6463.0 - Analytical Living Cost Indexes for Selected Australian Household Types, Dec 2011 Quality Declaration
Previous ISSUE Released at 11:30 AM (CANBERRA TIME) 01/02/2012
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The June quarter 2012 issue of this product will be its final issue. From the September quarter 2012 issue (scheduled for release on 31 October 2012), statistics on the Analytical Living Cost Indexes for Selected Australian Household Types (cat. no. 6463.0) and the Pensioner and Beneficiary Living Cost Index (cat. no. 6467.0) will be amalgamated into a single product Selected Living Cost Indexes, Australia (cat. no. 6467.0).
From the September quarter 2012, all index numbers will be calculated on a new reference base of 2011–12. This will result in the index numbers for each index series being reset to 100.0 for the financial year 2011–12. Period–to–period percentage changes may differ slightly to those previously published due to rounding and the re–referencing. These differences do not constitute a revision. Further information on re–referencing can be found in chapter 12 of Information Paper: Consumer Price Index, Concepts, Sources and Methods, 2011 (cat. no. 6461.0).
Any discrepancies between totals and sums of components in this publication are due to rounding.
CPI DATA RE–REFERENCED TO JUNE QUARTER 1998 = 100.0
For ease of comparison, the index reference period for the CPI data used throughout this publication has been re–referenced to June quarter 1998 = 100.0. All index numbers and percentage changes shown are calculated on this basis. This may lead to some minor differences due to rounding from the figures published in Consumer Price Index, Australia (cat. no. 6401.0).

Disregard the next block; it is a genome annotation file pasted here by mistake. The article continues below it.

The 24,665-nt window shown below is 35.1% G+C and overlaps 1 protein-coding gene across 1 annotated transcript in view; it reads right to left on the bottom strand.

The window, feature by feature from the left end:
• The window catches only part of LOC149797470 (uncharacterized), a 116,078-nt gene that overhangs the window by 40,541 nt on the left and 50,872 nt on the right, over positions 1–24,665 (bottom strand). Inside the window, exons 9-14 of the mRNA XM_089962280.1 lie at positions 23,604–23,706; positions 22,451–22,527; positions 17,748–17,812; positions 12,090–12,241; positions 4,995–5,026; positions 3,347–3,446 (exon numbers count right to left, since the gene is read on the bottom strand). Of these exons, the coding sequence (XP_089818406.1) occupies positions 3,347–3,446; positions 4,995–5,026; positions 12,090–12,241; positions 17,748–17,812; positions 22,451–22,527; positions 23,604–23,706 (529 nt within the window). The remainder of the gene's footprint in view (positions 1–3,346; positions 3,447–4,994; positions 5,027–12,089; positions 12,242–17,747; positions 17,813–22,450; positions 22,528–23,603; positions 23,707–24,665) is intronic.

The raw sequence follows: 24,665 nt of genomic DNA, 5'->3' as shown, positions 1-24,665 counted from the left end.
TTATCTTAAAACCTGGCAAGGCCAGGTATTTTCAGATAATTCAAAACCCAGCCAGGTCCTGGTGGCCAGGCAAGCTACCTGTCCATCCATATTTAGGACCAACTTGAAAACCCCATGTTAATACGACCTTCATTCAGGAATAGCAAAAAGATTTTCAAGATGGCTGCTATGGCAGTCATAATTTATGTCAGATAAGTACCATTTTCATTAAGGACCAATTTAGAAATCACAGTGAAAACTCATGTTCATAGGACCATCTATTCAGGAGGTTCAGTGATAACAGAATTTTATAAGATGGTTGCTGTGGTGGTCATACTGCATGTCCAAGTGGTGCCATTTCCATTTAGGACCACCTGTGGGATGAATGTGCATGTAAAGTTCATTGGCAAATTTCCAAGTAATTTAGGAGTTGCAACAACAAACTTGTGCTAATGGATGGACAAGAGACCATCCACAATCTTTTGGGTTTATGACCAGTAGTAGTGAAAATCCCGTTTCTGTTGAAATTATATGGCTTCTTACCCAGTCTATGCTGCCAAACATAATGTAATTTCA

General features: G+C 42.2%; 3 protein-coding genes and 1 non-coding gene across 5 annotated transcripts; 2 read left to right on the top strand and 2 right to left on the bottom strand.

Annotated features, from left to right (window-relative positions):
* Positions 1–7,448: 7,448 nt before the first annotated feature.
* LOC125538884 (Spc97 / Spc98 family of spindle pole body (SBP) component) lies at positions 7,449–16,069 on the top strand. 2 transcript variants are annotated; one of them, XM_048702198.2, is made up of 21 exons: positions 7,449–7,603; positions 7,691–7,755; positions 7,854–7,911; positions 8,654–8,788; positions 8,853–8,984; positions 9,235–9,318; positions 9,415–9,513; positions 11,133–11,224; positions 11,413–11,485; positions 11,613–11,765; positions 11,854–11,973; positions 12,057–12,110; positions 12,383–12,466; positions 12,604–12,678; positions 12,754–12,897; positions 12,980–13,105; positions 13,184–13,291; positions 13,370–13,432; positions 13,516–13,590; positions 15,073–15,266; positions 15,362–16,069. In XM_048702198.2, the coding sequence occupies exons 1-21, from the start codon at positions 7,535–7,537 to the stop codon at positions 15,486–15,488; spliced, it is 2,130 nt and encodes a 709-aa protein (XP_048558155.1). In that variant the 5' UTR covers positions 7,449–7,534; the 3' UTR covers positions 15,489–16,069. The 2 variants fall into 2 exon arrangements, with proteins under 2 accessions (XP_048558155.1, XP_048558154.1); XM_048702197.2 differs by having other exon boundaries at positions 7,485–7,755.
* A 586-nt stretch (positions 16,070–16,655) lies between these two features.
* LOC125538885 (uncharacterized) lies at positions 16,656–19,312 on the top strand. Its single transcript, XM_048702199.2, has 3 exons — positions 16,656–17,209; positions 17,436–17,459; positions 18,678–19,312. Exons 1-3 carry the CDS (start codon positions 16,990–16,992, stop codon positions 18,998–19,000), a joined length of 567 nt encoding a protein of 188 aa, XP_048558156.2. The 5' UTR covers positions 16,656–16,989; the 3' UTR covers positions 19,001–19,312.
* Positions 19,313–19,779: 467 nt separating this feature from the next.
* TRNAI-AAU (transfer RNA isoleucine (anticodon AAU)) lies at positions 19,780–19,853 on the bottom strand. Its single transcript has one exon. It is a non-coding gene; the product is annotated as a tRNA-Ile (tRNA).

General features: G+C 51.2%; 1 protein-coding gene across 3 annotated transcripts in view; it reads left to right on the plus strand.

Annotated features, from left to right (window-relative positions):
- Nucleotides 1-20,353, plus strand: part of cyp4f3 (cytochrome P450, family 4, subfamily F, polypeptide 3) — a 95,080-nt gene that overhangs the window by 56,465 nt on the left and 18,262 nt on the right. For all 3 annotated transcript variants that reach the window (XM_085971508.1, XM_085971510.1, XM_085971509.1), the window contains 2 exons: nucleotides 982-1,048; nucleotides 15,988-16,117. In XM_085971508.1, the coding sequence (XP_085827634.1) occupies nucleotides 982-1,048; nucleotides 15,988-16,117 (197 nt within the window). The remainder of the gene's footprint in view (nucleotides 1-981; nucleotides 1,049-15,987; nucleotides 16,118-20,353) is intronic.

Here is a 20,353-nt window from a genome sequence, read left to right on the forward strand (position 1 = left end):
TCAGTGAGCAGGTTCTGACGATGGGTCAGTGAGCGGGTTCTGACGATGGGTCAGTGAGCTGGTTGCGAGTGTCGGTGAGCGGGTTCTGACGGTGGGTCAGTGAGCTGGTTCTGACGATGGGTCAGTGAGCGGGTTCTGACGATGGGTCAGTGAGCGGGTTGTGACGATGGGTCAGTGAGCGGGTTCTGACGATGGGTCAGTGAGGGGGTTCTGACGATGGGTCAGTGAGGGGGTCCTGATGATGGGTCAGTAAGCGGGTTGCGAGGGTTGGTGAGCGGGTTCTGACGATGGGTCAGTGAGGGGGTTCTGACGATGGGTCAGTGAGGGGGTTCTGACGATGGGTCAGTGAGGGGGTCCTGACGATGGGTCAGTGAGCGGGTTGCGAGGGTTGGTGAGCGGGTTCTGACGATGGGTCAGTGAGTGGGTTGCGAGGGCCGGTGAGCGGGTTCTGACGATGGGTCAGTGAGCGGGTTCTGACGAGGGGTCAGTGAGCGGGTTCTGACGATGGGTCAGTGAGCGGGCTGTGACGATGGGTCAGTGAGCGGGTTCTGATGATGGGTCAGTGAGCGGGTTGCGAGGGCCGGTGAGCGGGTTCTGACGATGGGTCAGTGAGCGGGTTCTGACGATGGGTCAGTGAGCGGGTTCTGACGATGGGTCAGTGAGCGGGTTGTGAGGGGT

For further information about these and related statistics, contact the National Information and Referral Service on 1300 135 070.
THE ANALYTICAL LIVING COST INDEX
The Analytical Living Cost Indexes (ALCI) for Selected Australian Household Types have been designed to answer the question:
'By how much would after tax money incomes need to change to allow households to purchase the same quantity of consumer goods and services that they purchased in the base period?'
In the December quarter 2011, changes in the living costs of employee households rose 0.1% and other government transfer recipient households recorded no change. The living costs of age pensioner households and self–funded retiree households fell, 0.4% and 0.1% respectively, in the December quarter 2011. For more information about the December quarter 2011 ALCI results, see Results by Household Type.
Since the series began in the June quarter 1998, the living costs of other government transfer recipient households showed the highest rise of 55.3%, followed by age pensioner and employee households which both rose 52.9%. Self–funded retiree households and the CPI (re–referenced) both rose 48.3%.
These differences have come about for a number of reasons. The inclusion of mortgage interest and consumer credit charges in the analytical living cost indexes has a significant impact on employee and other government transfer recipient households. The inclusion of mortgage interest and consumer credit charges and the different treatments of housing and insurance in the ALCIs results in variations between the ALCIs and the CPI series. The expenditure patterns of those households measured by the ALCIs differ from those of the overall household sector covered by the CPI. This also contributes to differences in the percentage changes.
For a discussion of the relationship between the ALCIs and CPI, see the Explanatory Notes.
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